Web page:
by David Noriega
The pastors and parishioners of two storefront churches in Corona are outraged that a liquor store opened directly in between them this month.
Bao Liquors set up shop about two weeks ago on Northern Boulevard and 97th Street, and is flanked by Iglesia Biblica Cristiana on one side and Iglesia Cristiana Levantando Hombres de Valor on the other. The churches are upset that state authorities allowed Bao to open despite a law that prevents liquor stores from operating within 200 feet of a church.
Corona’s large immigrant population is particularly vulnerable to alcoholism, said Roberto Amoros, the pastor at Iglesia Biblica Cristiana. They have trouble finding work, supporting their families and adjusting to life in a foreign land.
“They fall into depression, and they try to drown their sorrows in liquor,” Amoros, 48, said in Spanish.
Iglesia Biblica Cristiana has some 12 members who have overcome alcohol problems with help from the church, Amoros said. Having a liquor store nearby will not help.
“When these people come to church and see a liquor store next door, there is a high chance they will feel a temptation of the flesh,” Amoros said. “The flesh is weak.”
Andres Carrillo, 29, a parishioner at Levantando Hombres de Valor, said problems with alcohol had caused him to separate from the mother of his young daughter. He slowed down his drinking about six months ago with help from the church.
Carrillo works in a restaurant in Manhattan, so the liquor store will not be the worst temptation he regularly encounters. But he said the store might make things more difficult for other churchgoers with similar histories.
“These are things of the world,” Carrillo said in Spanish. “There are a lot of bad things that you can’t avoid.”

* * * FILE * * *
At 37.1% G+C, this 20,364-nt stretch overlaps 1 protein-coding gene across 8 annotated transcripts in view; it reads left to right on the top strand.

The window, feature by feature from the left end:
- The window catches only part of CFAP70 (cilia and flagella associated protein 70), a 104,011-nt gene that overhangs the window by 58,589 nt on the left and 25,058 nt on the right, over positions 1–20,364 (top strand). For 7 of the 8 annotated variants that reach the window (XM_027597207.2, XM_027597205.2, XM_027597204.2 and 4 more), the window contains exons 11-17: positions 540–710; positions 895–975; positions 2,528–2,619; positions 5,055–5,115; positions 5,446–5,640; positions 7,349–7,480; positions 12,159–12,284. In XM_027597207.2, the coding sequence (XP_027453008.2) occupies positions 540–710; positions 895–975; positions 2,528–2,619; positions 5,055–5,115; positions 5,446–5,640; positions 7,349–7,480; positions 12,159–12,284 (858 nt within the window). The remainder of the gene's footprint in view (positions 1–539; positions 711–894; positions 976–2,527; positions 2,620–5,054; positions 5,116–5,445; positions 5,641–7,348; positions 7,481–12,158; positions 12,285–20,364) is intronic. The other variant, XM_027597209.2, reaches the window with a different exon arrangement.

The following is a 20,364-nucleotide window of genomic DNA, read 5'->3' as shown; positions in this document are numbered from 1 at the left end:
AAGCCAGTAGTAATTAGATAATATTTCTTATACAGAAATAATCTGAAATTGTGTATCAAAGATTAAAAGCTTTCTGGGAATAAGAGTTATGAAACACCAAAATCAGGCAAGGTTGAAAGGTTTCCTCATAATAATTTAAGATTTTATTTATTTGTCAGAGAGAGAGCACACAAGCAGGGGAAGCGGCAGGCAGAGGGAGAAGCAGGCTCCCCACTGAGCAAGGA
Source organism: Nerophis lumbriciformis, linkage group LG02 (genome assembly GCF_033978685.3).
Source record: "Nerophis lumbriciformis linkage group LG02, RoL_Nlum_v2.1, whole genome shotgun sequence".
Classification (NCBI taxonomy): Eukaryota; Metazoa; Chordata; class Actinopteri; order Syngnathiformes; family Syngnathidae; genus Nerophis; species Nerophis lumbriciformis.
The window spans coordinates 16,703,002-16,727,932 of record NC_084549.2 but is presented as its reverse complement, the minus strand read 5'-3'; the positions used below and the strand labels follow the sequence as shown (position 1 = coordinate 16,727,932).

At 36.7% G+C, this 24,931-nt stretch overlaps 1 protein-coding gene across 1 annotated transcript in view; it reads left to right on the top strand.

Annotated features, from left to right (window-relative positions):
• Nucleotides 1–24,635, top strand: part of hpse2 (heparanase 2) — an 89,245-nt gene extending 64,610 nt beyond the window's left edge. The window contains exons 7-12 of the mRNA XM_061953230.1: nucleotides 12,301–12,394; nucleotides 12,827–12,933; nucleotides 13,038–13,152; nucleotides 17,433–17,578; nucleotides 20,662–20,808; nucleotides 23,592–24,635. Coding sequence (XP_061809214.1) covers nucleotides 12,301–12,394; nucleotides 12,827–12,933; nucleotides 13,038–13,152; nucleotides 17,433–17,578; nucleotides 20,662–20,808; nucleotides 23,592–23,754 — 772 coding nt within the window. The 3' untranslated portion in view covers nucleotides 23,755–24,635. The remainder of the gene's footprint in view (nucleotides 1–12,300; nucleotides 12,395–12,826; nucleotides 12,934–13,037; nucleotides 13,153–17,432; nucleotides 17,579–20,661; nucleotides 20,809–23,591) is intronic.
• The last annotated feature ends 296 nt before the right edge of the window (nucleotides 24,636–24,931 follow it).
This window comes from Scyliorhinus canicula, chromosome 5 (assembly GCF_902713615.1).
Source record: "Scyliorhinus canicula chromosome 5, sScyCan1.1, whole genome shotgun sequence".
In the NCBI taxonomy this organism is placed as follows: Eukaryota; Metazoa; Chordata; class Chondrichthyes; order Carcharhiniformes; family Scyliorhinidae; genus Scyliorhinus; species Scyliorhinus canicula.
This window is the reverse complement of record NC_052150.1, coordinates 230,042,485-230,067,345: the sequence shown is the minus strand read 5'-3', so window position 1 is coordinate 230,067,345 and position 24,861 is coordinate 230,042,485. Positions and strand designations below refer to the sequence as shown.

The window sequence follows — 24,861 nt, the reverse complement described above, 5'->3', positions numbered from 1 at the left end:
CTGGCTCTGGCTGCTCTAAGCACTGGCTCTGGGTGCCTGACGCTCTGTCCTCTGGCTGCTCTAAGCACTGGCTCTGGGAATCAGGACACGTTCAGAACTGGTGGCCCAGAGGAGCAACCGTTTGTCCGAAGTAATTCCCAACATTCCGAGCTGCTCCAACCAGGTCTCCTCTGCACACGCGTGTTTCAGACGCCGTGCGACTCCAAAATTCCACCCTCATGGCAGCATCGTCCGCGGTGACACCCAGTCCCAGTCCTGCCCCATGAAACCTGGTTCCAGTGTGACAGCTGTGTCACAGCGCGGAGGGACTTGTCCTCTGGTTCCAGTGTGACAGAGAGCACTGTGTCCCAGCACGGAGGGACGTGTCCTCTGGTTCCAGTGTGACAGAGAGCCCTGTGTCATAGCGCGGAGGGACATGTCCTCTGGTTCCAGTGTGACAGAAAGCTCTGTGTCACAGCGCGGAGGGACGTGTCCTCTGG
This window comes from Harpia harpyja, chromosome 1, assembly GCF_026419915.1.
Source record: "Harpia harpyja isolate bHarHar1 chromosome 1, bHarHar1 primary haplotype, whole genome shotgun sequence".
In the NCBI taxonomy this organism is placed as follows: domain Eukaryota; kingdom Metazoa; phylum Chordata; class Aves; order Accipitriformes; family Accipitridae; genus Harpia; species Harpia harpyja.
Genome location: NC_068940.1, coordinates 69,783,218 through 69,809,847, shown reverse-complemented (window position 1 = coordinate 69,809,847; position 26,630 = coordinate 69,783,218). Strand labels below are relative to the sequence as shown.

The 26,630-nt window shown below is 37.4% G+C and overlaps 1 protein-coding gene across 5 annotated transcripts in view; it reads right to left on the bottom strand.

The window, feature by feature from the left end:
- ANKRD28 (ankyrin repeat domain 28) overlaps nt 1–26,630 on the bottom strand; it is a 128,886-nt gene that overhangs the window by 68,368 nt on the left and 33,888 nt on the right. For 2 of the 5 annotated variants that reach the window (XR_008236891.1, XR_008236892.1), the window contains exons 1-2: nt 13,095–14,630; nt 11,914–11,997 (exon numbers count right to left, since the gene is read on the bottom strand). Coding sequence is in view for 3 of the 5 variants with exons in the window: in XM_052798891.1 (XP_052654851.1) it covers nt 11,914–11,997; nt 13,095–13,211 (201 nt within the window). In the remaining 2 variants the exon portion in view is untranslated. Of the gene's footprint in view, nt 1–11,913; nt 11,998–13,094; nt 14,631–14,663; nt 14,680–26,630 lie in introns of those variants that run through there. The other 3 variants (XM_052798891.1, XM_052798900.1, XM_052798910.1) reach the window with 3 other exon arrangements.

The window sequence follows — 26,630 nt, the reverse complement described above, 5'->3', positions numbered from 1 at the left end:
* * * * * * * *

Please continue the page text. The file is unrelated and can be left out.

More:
To qualify under the 200-foot rule, a building must be “occupied exclusively” by a church, according to state law. Both Iglesia Biblica Cristiana and Levantando Hombres de Valor are storefront operations with apartments on their upper floors.
The State Liquor Authority denied Bao’s license application anyway in June, on the grounds that it did not provide “public convenience and advantage” to the community, according to an official denial letter provided by an agency spokesman. The letter specifically cites the store’s proximity to the churches, as well as “considerable opposition” from the community. But Bao filed suit against the Liquor Authority in state Supreme Court earlier this month, and the court gave Bao the green light to open as the lawsuit proceeds.
City Councilwoman Julissa Ferreras (D-East Elmhurst) has pressed the SLA to prevent Bao Liquors from operating in its current location, according to Ivettelis Rodriguez, Ferreras’s district office director. But the Supreme Court’s decision means the SLA will not be able to take any action against Bao until the lawsuit is over.
The next court date is set for Oct. 24.
Bao Xing Zheng, the liquor store’s owner, could not be immediately reached for comment.
Local officials have long considered alcohol a problem in Corona, as well as in neighboring Elmhurst, East Elmhurst and Jackson Heights. State Assemblyman Francisco Moya (D-Jackson Heights) recently introduced legislation to extend the time a community board has to comment on a liquor license application. The bill passed the Assembly, but has not passed the state Senate.
“We have more liquor licenses being issued here than in downtown Manhattan,” Moya said at the Sept. 20 Community Board 3 meeting. “We care about this communit — we are not going to allow that to happen.”
For now, the churches can only express their dismay.
“It isn’t right. I emphatically reject the court’s decision,” said Augusto Salazar, the pastor at Levantando Hombres de Valor, speaking in Spanish after a recent Sunday service.
In addition to making life difficult for churchgoers hoping to overcoming problems with alcoholism, parishioners are also concerned that the store will attract dissolute characters to the block.
Parishioner Hellen Rivera frequently sees drunken men harassing passersby in neighborhood parks.
“Now we won’t only have them in the park, but also next to the church, buying liquor,” Rivera, 42, said in Spanish. “It brings disorder.”